AANS Neurosurgical Procedural Statistics Survey Offers Insight into Practice Management World of Neurosurgeons

Newswise
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Newswise — When people hear the word “neurosurgeon,� most think brain surgeon. However, neurosurgeons are medical specialists who diagnose and treat disorders of the entire nervous system. They certainly operate on the brain, but In fact, more than 60 percent of procedures they perform are spine-related, according to the National Neurosurgical Procedural Statistics 2006 Survey from the American Association of Neurological Surgeons (AANS).

“The data obtained in the recent AANS report is the most comprehensive representation of caseloads for board-certified neurosurgeons in the United States currently available,� stated AANS President James R. Bean, MD. With inclusion of the CPT codes and new procedures, it is actually more comprehensive than a similar 1999 AANS survey. However, many side-by-side comparisons are included to capture a glimpse of how the field has changed demographically and procedurally since 1999.

To obtain the most accurate results for the neurosurgical statistics report, a survey was distributed to 3,614 neurosurgeons nationwide in group, academic and solo practices. The data for the report was collected using CPT (current procedural terminology) codes that identify the neurosurgical procedures. Nearly 750 neurosurgeons participated in the survey. The mean was calculated for the sample by each procedure audited. This procedural mean was then multiplied by 3,443, which was the number of neurosurgeons board-certified by the American Board of Neurological Surgery at the time of the survey.

Some of the key data from the survey include:

•The total number of procedures performed in 2006 was estimated at 2,171,195.
•Of these, 1,345,167 spine-related were performed, equating to nearly 62 percent of the total.
•The most common spine procedure was lumbar disc laminectomy, with 185,651 performed.
•The second highest category was cranial, with 592,443 procedures performed.
•The most common cranial procedure was supratentorial craniotomy, with 55,578 performed.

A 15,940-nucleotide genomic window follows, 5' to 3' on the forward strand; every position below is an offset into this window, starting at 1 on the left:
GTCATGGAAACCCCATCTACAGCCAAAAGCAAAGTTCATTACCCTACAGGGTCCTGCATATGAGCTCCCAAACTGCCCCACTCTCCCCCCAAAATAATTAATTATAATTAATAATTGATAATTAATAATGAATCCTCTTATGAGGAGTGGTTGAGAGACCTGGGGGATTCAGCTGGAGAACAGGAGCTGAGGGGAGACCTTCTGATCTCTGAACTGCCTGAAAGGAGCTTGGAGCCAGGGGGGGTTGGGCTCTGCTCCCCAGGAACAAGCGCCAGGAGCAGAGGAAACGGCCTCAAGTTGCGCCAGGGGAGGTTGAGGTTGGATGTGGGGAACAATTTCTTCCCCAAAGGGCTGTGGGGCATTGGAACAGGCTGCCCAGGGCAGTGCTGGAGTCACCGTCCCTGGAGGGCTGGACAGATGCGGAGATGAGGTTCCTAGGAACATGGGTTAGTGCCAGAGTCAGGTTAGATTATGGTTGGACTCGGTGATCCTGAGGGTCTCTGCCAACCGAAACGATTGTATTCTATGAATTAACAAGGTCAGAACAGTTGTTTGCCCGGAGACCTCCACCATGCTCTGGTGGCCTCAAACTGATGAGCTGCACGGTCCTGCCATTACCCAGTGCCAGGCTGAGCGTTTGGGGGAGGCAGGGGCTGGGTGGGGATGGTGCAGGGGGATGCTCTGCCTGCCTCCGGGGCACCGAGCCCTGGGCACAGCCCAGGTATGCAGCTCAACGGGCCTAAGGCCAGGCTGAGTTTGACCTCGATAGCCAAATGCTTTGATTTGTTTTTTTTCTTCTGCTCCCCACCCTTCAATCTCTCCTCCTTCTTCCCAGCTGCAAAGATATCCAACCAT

Select comparative data from 1999 to 2006 include:

•A decrease of 14 percent in the number of neurosurgeons in private practice
•A decrease of 13 percent in the number of neurosurgeons in solo practice
•An 11 percent increase in the number of neurosurgeons with full-time academic appointments
•A 6 percent increase in the number of female neurosurgeons

Some of the recent advances in neurosurgery are reflected in new procedures from 2006 that were not included in the 1999 report. These include procedures such as kyphoplasty, endoscopic transnasal, and several endovascular procedures including balloon angioplasty and balloon test occlusion.

Members of the media can receive a free copy of the AANS neurosurgical statistics report by contacting Betsy van Die at mailto:bvd@aans.org?subject=Newswise Article: Reporter Follow-up. Companies can purchase a downloadable copy by visiting the AANS Online Marketplace at http://marketplace.aans.org/default.aspx?tabid=100&ProdHeadId=16396.

For information on a wide range of neurosurgical topics, please visit http://www.neurosurgerytoday.org/what/patient_e/condition_treatments.asp.

Founded in 1931 as the Harvey Cushing Society, the American Association of Neurological Surgeons (AANS) is a scientific and educational association with more than 7,200 members worldwide. The AANS is dedicated to advancing the specialty of neurological surgery in order to provide the highest quality of neurosurgical care to the public. All active members of the AANS are certified by the American Board of Neurological Surgery, the Royal College of Physicians and Surgeons (Neurosurgery) of Canada or the Mexican Council of Neurological Surgery, AC. Neurological surgery is the medical specialty concerned with the prevention, diagnosis, treatment and rehabilitation of disorders that affect the entire nervous system, including the spinal column, spinal cord, brain and peripheral nerve

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